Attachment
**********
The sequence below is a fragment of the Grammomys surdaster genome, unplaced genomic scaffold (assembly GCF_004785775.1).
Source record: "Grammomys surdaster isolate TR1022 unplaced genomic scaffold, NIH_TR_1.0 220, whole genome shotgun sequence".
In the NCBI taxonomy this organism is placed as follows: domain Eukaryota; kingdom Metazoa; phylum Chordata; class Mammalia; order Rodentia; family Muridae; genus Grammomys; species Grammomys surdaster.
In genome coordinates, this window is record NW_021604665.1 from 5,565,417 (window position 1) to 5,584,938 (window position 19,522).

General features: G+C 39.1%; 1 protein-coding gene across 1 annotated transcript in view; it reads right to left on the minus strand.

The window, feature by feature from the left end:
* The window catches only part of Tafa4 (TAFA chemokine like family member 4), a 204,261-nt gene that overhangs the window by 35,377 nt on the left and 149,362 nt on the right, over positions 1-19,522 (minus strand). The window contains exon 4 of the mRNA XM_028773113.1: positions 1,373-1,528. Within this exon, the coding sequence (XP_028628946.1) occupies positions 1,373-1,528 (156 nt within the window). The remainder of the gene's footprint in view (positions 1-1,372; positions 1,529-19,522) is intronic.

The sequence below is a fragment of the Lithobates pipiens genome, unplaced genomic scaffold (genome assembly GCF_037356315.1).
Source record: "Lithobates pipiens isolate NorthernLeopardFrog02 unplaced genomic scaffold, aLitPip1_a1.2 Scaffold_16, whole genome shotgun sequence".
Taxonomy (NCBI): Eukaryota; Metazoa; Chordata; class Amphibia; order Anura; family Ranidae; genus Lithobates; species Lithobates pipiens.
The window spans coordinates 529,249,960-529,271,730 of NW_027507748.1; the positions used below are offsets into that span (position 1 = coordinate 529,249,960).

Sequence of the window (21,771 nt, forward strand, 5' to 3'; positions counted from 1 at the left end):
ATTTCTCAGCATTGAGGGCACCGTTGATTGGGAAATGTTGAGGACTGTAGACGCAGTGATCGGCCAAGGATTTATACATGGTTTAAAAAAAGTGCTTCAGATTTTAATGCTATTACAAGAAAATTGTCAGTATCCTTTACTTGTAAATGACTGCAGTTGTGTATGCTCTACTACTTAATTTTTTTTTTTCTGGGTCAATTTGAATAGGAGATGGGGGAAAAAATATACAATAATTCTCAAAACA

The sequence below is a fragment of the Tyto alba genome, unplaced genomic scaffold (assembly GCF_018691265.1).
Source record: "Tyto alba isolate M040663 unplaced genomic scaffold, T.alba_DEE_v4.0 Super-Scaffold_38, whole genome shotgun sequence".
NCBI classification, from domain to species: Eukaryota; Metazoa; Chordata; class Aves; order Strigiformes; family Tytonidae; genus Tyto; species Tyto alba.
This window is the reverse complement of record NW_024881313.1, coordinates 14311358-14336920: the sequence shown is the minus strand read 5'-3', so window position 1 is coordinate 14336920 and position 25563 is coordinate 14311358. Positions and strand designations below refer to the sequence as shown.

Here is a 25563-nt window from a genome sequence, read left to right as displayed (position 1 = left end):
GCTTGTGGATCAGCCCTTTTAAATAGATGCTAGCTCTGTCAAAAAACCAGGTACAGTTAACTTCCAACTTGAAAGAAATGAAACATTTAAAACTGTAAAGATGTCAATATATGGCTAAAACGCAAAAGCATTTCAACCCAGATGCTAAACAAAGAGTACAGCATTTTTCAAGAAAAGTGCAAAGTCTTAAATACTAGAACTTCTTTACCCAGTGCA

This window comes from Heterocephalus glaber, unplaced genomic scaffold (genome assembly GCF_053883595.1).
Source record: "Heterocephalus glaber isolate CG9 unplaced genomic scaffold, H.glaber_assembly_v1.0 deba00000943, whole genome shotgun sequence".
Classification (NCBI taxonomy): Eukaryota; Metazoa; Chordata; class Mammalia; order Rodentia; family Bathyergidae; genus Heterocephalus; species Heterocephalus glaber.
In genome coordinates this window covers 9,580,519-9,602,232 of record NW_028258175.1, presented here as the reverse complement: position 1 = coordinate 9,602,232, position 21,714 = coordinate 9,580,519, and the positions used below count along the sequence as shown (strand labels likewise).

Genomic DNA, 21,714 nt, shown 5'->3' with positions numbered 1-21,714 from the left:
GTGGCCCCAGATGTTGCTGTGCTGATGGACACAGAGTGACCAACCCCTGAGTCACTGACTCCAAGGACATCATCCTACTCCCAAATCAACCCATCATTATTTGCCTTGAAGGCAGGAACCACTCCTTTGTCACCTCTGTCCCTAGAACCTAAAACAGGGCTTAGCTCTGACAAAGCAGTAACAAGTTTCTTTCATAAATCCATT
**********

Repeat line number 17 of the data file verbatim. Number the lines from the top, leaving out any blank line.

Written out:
This window is the reverse complement of record NW_024881313.1, coordinates 14311358-14336920: the sequence shown is the minus strand read 5'-3', so window position 1 is coordinate 14336920 and position 25563 is coordinate 14311358. Positions and strand designations below refer to the sequence as shown.